The first part of the documentary argues against the claim that protein is an energy source. While watching that part, I thought to myself, “Wait…do people actually think that protein is an energy source?” So I asked my friends and all of them were aware that carbohydrates and fats were energy sources, while protein isn’t. So the documentary literally spent a good chunk of time arguing a claim that literally no one is making. Cool, bros.
- THE DOCUMENTARY DOESN’T ADDRESS THE FACT THAT THE INCREASE IN PERFORMANCE COULD HAVE LESS TO DO WITH REMOVING ANIMAL PROTEIN AND MORE TO DO WITH INCREASED CARBOHYDRATE CONSUMPTION.
The documentary claims that adopting a vegan diet (while they never actually use the word “vegan”) leads to improved performance. But we’re failing to address the fact that most plant-based foods are carbohydrate dominant. So, doesn’t it make sense that those increases in performance have something to do with the fact that these people are eating more carbohydrates overall.
- THE DOCUMENTARY ISN’T MAKING A FAIR COMPARISON BETWEEN A HIGH-QUALITY, ANIMAL PROTEIN DIET TO A VEGAN ONE.
The documentary compares apples to oranges. It low-key compares a vegan diet to the highly-processed, unhealthy Standard American Diet. Let me explain. American heavyweight boxer, Bryant Jennings, is featured on the documentary speaking about his transition to a vegan diet and the benefits to his performance. He continues on to talk about his diet growing up in Philadelphia where his staples included “spinach in a can, collard greens and Popeye’s, KFC…”. Best line in the movie (and I actually laughed out loud to this) was “I grew up not even knowing about half these other vegetables. Asparagus, to me, just came out like five years ago.” So, doesn’t it make sense that the improvement in his performance, health, and well-being has to do more with the fact that his diet now is much more high-quality than it was, and less to do with the fact that he doesn’t eat animal products?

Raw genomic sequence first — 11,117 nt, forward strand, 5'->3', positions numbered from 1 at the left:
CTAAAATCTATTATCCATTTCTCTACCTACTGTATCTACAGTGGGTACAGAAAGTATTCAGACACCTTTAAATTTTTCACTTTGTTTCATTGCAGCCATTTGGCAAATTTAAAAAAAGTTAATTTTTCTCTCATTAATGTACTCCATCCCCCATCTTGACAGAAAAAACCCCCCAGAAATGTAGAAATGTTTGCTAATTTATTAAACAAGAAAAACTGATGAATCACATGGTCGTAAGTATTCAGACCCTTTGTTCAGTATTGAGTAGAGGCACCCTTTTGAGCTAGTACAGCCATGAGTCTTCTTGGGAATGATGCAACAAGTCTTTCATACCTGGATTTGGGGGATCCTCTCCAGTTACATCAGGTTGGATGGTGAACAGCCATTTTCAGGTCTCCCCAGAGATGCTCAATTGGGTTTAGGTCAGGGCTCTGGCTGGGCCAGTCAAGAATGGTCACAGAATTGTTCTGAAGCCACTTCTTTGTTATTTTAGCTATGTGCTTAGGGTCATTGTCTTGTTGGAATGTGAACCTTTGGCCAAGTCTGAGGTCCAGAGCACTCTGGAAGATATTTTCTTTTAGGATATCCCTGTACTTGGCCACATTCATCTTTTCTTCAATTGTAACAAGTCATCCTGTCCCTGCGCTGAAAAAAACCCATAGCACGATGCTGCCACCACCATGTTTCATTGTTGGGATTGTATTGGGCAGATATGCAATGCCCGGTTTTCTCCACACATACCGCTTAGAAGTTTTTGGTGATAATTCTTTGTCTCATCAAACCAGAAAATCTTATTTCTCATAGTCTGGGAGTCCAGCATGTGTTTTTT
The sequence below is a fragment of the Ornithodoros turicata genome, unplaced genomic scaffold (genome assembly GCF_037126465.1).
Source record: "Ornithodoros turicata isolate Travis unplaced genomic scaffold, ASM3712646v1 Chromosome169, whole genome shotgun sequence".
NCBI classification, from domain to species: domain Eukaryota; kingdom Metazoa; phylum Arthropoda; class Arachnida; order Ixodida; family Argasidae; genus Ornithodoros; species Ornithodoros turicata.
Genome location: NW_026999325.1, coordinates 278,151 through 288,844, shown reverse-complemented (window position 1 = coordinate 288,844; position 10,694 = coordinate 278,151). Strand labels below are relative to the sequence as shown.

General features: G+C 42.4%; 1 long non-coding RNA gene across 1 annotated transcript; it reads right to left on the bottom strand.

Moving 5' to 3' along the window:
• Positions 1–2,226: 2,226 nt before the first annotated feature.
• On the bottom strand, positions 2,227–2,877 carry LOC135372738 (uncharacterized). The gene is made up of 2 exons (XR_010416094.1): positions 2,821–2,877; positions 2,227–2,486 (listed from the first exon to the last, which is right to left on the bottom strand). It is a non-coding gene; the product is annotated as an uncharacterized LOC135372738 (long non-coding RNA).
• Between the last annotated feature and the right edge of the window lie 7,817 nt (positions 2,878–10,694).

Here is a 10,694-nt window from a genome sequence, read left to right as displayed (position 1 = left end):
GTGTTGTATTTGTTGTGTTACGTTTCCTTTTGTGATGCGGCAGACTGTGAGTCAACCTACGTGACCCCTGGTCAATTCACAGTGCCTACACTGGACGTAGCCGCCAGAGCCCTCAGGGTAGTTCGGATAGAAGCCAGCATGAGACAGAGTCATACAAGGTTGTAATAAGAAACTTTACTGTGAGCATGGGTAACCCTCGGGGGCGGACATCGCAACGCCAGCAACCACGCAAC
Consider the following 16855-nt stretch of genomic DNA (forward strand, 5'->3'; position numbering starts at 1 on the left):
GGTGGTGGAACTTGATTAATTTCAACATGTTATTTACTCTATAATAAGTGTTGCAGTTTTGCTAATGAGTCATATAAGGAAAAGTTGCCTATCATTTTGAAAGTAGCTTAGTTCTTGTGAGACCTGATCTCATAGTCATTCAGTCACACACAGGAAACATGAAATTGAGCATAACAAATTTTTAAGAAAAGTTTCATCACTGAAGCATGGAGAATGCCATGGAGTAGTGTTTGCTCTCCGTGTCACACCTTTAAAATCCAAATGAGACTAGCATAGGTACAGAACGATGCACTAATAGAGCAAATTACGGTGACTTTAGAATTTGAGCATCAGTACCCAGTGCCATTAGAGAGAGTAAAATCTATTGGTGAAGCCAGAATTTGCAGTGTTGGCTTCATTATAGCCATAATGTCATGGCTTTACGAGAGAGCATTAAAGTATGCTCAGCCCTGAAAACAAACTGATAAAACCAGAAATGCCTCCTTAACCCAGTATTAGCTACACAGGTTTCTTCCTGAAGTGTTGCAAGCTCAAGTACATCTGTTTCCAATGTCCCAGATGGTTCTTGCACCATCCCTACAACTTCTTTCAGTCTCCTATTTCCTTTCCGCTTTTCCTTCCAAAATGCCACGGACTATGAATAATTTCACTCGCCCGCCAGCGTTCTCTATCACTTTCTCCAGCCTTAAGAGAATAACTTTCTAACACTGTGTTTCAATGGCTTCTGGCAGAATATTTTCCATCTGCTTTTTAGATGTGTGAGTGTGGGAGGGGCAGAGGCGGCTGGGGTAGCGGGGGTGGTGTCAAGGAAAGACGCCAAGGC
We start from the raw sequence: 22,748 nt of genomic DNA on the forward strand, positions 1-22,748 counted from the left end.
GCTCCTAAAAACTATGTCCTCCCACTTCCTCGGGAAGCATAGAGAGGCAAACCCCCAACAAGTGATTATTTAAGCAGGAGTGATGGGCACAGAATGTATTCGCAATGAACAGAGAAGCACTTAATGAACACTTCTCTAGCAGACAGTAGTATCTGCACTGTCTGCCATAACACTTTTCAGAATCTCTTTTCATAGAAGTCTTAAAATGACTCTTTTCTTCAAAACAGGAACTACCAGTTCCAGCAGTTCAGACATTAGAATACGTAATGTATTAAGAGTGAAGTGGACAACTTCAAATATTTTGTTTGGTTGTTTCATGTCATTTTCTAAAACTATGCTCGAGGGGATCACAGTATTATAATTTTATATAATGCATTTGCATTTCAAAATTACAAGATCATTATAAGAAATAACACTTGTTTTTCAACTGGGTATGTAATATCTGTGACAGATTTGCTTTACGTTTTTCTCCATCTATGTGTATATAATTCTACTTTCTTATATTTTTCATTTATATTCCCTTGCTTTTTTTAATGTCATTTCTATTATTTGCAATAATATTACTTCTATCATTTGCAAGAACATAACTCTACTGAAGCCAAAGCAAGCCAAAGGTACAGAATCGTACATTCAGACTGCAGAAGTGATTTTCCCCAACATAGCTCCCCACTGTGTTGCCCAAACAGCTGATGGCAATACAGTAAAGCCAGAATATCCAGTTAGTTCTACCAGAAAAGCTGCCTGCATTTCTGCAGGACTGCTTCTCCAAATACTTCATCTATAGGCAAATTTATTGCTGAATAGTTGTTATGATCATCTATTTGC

WHO A VEGAN DIET IS RIGHT FOR
Studies have shown, over and over again, that a largely high-quality, plant-based diet can create major positive impact on markers like blood pressure, cholesterol, and blood sugar. That is very powerful considering chronic diseases are a major leading cause of death in America.
So, if someone is experiencing thing like high blood pressure and cholesterol, it makes sense to switch to a higher quality, plant-based diet.
That being said, there’s not a single clinical study that I’ve found that can conclusively deny that the same positive benefits can’t happen with a heavily plant-based, high quality diet that also includes animal protein in moderation.
For example, no one can deny the health benefits of a Mediterranean Diet, a style of eating based on plant-based, whole foods that also allows moderate amounts of chicken, dairy products, fish, eggs, and red meat.
If you have strong feelings about eating animals, the environmental impact of meat production, enjoy eating plant-based and so on, then a vegan diet may be totally appropriate for you. There are certainly appropriate applications for it.
But to demonize food and create fear around food groups is largely unfair and incorrect. In fact, it’s exactly what’s wrong in the nutrition arena – people advocate for extreme styles of eating based on logical fallacies that can create confusion, poor relationships with food, and in extreme cases, disordered eating.
It ALWAYS comes down to this:
Eat well (most of the time).